University of North Texas Applied Lesson Plan PDF Files

JD Jones

Hello all. I spent some time at UNT as a jazz drum set major in the mid 90s and still have my old applied lesson handouts for jazz drum set, snare drum, mallets and timpani. I still use them occasionally for various technique things I want to work on. One day I was feeling nostalgic looking at their website and discovered that the current versions of these (and some older versions via google search) are freely available for download via their website.

Whether or not someone plans to attend UNT or another music school, I think these are valuable not only as a guide perhaps for self-study, but as a way to gain insight into the difficulty level and technical expectations at one of the best drum set/jazz schools in the country. Certainly not a substitute for attending UNT but valuable nonetheless. I had the idea to share this looking at an older thread about "how fast is fast enough?" for rudiments and remembered the chart they gave us with three speed levels for each rudiment (Deficient, Level 1 and Level 2). That chart has always been my guide as far as which rudiments I feel are "together" and which ones need work. Anyway, here are a couple of links if anyone is interested.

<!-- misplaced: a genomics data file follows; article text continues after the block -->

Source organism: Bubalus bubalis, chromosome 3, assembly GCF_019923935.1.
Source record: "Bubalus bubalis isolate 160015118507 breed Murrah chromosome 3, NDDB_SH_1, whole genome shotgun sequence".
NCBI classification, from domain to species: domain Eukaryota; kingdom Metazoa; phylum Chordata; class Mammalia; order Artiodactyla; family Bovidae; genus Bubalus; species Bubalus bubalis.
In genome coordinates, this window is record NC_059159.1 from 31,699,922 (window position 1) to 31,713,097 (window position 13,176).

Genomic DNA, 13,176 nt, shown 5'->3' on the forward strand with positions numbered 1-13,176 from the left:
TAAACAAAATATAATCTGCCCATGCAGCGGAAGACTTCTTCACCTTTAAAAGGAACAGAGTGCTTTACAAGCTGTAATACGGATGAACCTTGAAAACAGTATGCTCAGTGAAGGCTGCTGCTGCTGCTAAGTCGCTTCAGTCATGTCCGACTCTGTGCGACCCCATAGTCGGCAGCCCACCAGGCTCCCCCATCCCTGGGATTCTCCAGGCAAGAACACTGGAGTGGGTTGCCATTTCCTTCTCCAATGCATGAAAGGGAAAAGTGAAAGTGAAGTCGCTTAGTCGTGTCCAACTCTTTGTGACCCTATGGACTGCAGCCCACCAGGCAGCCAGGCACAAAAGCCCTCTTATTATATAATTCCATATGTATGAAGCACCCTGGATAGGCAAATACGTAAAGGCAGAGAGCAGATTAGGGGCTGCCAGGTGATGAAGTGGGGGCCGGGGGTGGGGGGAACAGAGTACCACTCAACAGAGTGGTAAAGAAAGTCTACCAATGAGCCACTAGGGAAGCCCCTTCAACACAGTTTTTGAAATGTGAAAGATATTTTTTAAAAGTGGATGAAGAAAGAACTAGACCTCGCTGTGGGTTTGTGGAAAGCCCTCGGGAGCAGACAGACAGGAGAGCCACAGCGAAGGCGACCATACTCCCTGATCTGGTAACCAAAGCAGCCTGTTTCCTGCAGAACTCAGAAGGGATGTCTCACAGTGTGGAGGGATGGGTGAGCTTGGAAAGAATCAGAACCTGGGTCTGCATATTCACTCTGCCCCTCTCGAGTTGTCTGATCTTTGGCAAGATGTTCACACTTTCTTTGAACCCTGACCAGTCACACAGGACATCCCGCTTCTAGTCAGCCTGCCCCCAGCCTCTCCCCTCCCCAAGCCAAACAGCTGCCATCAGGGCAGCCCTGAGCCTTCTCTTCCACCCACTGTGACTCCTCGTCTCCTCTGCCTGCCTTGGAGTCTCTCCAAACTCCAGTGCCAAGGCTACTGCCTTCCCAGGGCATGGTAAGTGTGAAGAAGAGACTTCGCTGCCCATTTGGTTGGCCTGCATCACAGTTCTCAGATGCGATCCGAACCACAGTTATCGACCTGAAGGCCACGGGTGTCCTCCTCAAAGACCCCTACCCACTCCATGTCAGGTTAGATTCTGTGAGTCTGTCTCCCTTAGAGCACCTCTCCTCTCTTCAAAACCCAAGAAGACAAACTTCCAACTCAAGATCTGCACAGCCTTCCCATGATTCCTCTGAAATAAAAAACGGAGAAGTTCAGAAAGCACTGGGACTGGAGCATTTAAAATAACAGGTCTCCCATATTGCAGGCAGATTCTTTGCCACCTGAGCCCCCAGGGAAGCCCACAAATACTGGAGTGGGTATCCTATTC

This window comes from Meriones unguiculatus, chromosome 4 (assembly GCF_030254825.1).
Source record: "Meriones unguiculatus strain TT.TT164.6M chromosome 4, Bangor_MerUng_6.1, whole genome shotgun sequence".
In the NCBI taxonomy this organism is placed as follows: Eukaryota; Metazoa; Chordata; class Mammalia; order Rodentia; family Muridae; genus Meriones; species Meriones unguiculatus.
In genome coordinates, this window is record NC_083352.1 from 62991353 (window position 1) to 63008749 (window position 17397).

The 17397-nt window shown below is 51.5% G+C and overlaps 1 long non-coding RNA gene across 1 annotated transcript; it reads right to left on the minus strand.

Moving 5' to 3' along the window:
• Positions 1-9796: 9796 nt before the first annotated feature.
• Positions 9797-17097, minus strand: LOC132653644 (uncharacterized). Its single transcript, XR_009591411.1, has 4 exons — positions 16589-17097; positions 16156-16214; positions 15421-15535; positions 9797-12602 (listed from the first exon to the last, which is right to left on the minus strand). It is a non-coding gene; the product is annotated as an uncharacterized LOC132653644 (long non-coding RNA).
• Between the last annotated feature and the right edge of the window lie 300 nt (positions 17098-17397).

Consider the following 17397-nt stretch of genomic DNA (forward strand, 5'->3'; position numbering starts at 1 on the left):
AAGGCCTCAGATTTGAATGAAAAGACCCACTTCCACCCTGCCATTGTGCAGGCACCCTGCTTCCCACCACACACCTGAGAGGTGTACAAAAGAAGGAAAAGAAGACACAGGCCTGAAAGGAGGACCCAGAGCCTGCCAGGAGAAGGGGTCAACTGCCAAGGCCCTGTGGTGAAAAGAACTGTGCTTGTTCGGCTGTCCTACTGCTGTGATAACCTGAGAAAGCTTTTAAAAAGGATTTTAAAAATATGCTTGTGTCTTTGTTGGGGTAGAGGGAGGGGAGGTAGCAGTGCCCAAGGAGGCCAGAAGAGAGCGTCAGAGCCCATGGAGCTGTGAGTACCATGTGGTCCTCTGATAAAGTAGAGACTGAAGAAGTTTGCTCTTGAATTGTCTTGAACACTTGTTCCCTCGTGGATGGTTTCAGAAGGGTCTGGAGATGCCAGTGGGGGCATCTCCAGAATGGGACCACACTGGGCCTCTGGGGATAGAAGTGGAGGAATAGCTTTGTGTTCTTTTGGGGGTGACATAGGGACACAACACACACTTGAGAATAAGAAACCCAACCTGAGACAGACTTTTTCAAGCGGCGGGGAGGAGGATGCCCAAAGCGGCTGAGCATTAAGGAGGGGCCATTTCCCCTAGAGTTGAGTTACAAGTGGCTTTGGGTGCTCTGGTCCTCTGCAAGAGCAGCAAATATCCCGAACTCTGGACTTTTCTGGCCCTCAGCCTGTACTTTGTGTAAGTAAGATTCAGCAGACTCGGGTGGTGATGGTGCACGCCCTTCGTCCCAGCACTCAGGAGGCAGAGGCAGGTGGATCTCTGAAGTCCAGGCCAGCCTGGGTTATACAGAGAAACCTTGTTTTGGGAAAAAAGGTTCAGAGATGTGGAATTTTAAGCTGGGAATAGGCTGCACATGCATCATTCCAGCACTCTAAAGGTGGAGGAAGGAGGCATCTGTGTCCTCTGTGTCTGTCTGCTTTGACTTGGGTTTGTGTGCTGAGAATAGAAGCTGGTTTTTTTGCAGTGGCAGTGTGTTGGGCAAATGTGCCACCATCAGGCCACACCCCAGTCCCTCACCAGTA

List of direct links for various lesson plan PDF files. Note: there are two for drum for jazz majors and one for non-jazz majors (music ed., etc.)

Here is a google search that turns up some older versions from when Ed Soph was in charge (revision date is usually in upper left corner). Things have changed since then including the applied lesson plans.


New member
This is some valuable information indeed. I'm currently planning my own practice schedule and I was particularly struck by reading that in such high-level musical education programs you actually work on a single page of your Reed , Stone, etc. for a whole week.


Senior Member
Woo hoo! My goal is to be "deficient".

Seriously though, if I could play all the rudiments at Level 1, I'd be happy.

I like the idea of having tempo guidelines for rudiments. I grit my teeth every time I hear that rudiments should be played "at all tempos".


Junior Member
Many people coming in were classified as "deficient." Still not the most encouraging word to hear about your playing on your first day there.

Yes, they do give you a week for a page of Reed or Stone, but you also have other snare assignments, drum set assignments, piano if you aren't already proficient, ensembles, sight-singing, maybe timpani and/or mallets on different semesters, core university classes. And let's not forget the brutal 8am theory class with 200 students. 12 semester hours felt like a hundred.